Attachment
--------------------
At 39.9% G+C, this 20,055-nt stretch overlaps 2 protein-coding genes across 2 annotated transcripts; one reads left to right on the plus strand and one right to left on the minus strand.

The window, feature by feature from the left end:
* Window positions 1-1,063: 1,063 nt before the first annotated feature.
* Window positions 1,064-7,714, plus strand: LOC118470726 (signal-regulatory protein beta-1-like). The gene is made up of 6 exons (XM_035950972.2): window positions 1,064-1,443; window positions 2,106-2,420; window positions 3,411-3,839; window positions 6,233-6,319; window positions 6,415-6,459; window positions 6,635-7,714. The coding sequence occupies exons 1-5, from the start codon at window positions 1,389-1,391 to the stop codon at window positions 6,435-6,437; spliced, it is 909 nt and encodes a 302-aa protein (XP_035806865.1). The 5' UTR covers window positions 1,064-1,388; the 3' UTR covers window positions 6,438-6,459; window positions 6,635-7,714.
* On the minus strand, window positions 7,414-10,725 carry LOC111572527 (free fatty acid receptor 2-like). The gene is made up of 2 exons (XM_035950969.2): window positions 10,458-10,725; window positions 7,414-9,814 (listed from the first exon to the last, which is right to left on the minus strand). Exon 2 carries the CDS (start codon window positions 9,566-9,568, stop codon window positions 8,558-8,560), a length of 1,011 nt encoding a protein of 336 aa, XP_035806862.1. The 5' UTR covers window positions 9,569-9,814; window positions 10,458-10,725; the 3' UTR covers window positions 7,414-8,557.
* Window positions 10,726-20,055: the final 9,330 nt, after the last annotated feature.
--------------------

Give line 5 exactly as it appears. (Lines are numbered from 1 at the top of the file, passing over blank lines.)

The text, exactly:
* On the minus strand, window positions 7,414-10,725 carry LOC111572527 (free fatty acid receptor 2-like). The gene is made up of 2 exons (XM_035950969.2): window positions 10,458-10,725; window positions 7,414-9,814 (listed from the first exon to the last, which is right to left on the minus strand). Exon 2 carries the CDS (start codon window positions 9,566-9,568, stop codon window positions 8,558-8,560), a length of 1,011 nt encoding a protein of 336 aa, XP_035806862.1. The 5' UTR covers window positions 9,569-9,814; window positions 10,458-10,725; the 3' UTR covers window positions 7,414-8,557.